11 November 2013 — The Waterloo Youth Family Community Centre has won the Sustainable Architecture: National Award at the 2013 National Architecture Awards.
Not-for-profit group WEAVE (Working to Educate, Advocate and Empower) had resided in the partially converted building for 15 years (the toilets had been taken out) before the City of Sydney held an invite-only competition for its complete conversion in 2008. The brief stated that there be little or no increase in building footprint.
Architects Collins & Turner responded to the challenge with an innovative, sustainable concept that won the competition.
“The use of recycled materials and LED lighting, in combination with water harvesting, supports low energy use in construction and life cycle,” said the award citation.
“Where steel is used, it is understood separately from the main body of the building for simple demounting or relocation. This steel structure provides shading and a substructure for planting that further shades the building while also making vandalism difficult. This strategy is well employed to form the expression and identity of the building.
“Internal comfort is passively controlled using natural ventilation, exposed thermal mass and an insulated building envelope shaded by the steel canopy structure and planting. The environmental strategies are integral to the performance, appearance and logic of the building, which itself contributes significantly to the social sustainability of the community and place.”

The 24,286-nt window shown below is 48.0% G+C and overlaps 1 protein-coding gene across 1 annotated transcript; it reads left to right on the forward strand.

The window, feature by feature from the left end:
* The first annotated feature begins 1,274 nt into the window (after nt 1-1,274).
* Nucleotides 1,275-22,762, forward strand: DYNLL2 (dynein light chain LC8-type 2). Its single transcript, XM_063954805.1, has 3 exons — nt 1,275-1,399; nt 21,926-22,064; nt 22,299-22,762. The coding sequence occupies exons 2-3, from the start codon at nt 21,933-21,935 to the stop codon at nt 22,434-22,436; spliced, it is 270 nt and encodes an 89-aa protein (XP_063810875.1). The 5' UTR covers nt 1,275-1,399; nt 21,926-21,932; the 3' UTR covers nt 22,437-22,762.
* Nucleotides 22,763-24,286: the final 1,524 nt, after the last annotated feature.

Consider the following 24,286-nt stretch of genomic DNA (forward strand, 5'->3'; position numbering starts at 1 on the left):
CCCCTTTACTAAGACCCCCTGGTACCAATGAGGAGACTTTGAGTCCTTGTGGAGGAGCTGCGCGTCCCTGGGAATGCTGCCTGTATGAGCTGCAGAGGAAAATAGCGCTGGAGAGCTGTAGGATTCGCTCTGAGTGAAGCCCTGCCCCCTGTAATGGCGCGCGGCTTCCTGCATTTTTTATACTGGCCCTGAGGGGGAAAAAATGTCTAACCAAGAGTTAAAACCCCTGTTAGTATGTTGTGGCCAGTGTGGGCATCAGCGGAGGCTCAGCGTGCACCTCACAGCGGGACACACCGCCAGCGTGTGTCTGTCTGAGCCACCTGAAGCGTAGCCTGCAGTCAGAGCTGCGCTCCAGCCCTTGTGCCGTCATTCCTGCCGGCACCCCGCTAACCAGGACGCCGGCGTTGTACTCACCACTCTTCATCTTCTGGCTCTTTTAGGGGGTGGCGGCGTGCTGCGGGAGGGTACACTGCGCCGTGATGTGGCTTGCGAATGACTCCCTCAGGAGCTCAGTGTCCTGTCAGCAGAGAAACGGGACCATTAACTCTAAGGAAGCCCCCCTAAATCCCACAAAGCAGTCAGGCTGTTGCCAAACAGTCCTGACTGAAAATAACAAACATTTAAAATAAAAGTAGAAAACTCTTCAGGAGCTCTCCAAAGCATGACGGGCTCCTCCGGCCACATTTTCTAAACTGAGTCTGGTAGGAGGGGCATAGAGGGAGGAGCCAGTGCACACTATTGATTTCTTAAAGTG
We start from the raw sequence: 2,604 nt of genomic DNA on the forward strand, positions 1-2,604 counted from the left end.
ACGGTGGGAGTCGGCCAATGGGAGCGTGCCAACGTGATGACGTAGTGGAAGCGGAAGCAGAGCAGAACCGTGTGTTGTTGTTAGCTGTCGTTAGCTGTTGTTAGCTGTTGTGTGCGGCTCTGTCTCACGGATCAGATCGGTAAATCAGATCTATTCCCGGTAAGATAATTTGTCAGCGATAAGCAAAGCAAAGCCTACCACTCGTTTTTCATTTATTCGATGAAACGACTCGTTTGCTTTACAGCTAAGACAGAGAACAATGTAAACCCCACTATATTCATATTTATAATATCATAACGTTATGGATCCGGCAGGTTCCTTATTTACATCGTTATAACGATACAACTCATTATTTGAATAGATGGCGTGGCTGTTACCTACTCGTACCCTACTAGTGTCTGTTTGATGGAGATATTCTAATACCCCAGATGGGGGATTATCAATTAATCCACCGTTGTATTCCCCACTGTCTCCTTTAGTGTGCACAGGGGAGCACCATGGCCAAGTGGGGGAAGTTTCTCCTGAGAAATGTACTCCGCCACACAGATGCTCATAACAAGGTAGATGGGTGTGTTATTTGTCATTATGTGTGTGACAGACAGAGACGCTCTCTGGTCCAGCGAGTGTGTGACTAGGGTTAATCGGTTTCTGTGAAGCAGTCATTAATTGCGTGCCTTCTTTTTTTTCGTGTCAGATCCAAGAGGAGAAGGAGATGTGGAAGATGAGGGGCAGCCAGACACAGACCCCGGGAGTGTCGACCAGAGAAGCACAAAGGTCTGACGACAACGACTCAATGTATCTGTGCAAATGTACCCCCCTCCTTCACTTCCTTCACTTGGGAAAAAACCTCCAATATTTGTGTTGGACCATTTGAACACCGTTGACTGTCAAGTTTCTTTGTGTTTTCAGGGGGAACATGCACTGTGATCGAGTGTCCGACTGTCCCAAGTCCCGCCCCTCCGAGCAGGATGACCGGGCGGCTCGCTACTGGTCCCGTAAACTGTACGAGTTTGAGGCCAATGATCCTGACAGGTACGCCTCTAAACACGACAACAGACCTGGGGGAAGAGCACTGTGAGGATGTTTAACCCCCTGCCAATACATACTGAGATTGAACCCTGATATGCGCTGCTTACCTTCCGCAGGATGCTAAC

The project also won the Public Architecture: National Award and the Steel Architecture: Colorbon Award.
This year, the National Architecture Awards placed environmental sustainability as a core requirement of all awards.
“The integration of environmental sustainability as a core requirement of all Institute awards program award winners has come to fruition this year, and it was wonderful to see pervasive and sophisticated approaches to sustainability throughout all projects,” said jury chair Shelley Penn.
“A deeper and broader demonstration of sustainable approaches to architecture was revealed in the creation of places generous in their response to ecology, to culture and to society.”
Other sustainability winners were:
- David Oppenheim Award: West Kimberley Regional Prison – TAG Architects and Iredale Pedersen Hook (See our article WA prison wins inaugural David Oppenheim award at National Architecture Awards)
- National Commendation: Darling Quarter – FJMT with Aspect Studios, Lend Lease, EGO Group and Davenport Campbell
- National Commendation: Constance Street Affordable Housing – Cox Rayner Architects
- National Commendation: (–) Glass House – Charles Wright Architects
- National Commendation: One One One Eagle Street – Cox Rayner Architects
- National Commendation: Djakanimba Pavilions – Insideout Architects